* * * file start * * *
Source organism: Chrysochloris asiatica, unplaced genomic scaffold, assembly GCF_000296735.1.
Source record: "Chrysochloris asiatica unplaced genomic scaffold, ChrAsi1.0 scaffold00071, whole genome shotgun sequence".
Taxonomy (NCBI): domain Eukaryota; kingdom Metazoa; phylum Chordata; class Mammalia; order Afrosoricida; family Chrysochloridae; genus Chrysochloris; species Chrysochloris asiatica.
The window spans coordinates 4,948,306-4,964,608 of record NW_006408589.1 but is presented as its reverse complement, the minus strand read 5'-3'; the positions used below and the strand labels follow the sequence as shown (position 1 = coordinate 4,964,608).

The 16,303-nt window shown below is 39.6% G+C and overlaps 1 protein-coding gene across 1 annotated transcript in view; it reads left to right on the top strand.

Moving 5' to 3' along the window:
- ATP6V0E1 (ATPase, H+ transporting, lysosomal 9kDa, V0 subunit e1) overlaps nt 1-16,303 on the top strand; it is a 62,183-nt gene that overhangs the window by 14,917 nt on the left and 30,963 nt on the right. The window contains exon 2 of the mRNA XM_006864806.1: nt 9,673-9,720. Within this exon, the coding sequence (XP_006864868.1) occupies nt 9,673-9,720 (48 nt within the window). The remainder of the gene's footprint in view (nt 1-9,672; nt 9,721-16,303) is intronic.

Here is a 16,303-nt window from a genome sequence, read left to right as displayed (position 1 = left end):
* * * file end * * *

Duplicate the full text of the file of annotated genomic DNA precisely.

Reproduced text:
Source organism: Chrysochloris asiatica, unplaced genomic scaffold, assembly GCF_000296735.1.
Source record: "Chrysochloris asiatica unplaced genomic scaffold, ChrAsi1.0 scaffold00071, whole genome shotgun sequence".
Taxonomy (NCBI): domain Eukaryota; kingdom Metazoa; phylum Chordata; class Mammalia; order Afrosoricida; family Chrysochloridae; genus Chrysochloris; species Chrysochloris asiatica.
The window spans coordinates 4,948,306-4,964,608 of record NW_006408589.1 but is presented as its reverse complement, the minus strand read 5'-3'; the positions used below and the strand labels follow the sequence as shown (position 1 = coordinate 4,964,608).

The 16,303-nt window shown below is 39.6% G+C and overlaps 1 protein-coding gene across 1 annotated transcript in view; it reads left to right on the top strand.

Moving 5' to 3' along the window:
- ATP6V0E1 (ATPase, H+ transporting, lysosomal 9kDa, V0 subunit e1) overlaps nt 1-16,303 on the top strand; it is a 62,183-nt gene that overhangs the window by 14,917 nt on the left and 30,963 nt on the right. The window contains exon 2 of the mRNA XM_006864806.1: nt 9,673-9,720. Within this exon, the coding sequence (XP_006864868.1) occupies nt 9,673-9,720 (48 nt within the window). The remainder of the gene's footprint in view (nt 1-9,672; nt 9,721-16,303) is intronic.

Here is a 16,303-nt window from a genome sequence, read left to right as displayed (position 1 = left end):